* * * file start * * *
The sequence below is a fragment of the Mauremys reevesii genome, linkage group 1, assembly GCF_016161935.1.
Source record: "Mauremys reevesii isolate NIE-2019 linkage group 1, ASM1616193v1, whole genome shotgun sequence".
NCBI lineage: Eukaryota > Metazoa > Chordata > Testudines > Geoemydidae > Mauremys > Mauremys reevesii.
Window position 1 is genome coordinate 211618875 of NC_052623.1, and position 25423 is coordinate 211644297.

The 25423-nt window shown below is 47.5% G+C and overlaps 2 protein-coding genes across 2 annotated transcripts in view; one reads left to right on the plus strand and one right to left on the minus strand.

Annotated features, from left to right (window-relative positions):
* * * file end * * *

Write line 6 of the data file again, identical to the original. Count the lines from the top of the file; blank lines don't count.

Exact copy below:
Annotated features, from left to right (window-relative positions):